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Silicon Photonics: Widespread Usage on Active Components Doubtful

September, 2014

While the amount of industry chatter about silicon photonics rose substantially in 2014, partially because of certain market research firms looking to sell more reports, the technological hurdles, especially with insertion loss, make extensive use of active, combined components, such as for modulators and photodetectors, unlikely in the foreseeable future. Although there have definitely been numerous demonstrations of integrating with these CMOS fabrication processes, like with receivers, both the performance and cost are superior with standard methods. Certainly for passive devices, silicon lends itself quite well to integration, including for AWGs. Instead of using micro optics, combining waveguides with attenuators is being accomplished with Si. With 100G receivers, the delay lines are being integrated with the phase combiners...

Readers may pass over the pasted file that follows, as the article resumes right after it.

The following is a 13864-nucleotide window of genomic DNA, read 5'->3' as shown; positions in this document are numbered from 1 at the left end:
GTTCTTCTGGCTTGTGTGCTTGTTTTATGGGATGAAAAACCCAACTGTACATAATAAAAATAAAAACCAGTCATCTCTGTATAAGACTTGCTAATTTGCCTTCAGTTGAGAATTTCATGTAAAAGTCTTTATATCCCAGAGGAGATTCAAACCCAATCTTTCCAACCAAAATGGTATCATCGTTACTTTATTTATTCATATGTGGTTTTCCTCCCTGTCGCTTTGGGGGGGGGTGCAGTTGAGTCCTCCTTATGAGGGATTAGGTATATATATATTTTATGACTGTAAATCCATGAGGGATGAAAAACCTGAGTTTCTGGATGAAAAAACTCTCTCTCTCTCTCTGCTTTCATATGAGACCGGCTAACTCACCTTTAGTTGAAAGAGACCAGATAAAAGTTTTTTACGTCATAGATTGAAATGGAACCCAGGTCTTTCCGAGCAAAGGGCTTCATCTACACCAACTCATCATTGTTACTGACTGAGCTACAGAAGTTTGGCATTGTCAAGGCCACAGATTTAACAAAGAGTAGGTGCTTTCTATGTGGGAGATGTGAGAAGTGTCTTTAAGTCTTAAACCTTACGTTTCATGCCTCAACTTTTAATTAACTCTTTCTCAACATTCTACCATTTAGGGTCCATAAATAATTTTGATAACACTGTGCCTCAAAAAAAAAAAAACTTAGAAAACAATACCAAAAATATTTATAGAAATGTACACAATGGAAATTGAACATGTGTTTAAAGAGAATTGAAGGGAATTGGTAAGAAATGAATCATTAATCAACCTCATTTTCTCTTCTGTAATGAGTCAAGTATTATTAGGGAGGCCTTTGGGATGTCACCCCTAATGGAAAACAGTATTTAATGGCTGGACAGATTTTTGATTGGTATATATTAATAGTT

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Juniper’s Aurrion Buyout: Tech Nightmare?

August, 2016

Juniper Networks probably had very good reasons for becoming more vertically integrated in the optical space including perhaps the need to internally control its supply of transceivers as well as maybe strengthen its competitive position by acquiring intellectual property. Yet, its purchase of Aurrion and its complex set of moving parts at what seems to be a rather handsome price for the componentry company’s investors appears even more questionable than the router firm's previous pickup of BTI Systems. Aurrion’s focus is on wafer integration, the same type of technology that Intel has struggled to commercialize in the past. Although once again, following the industry in

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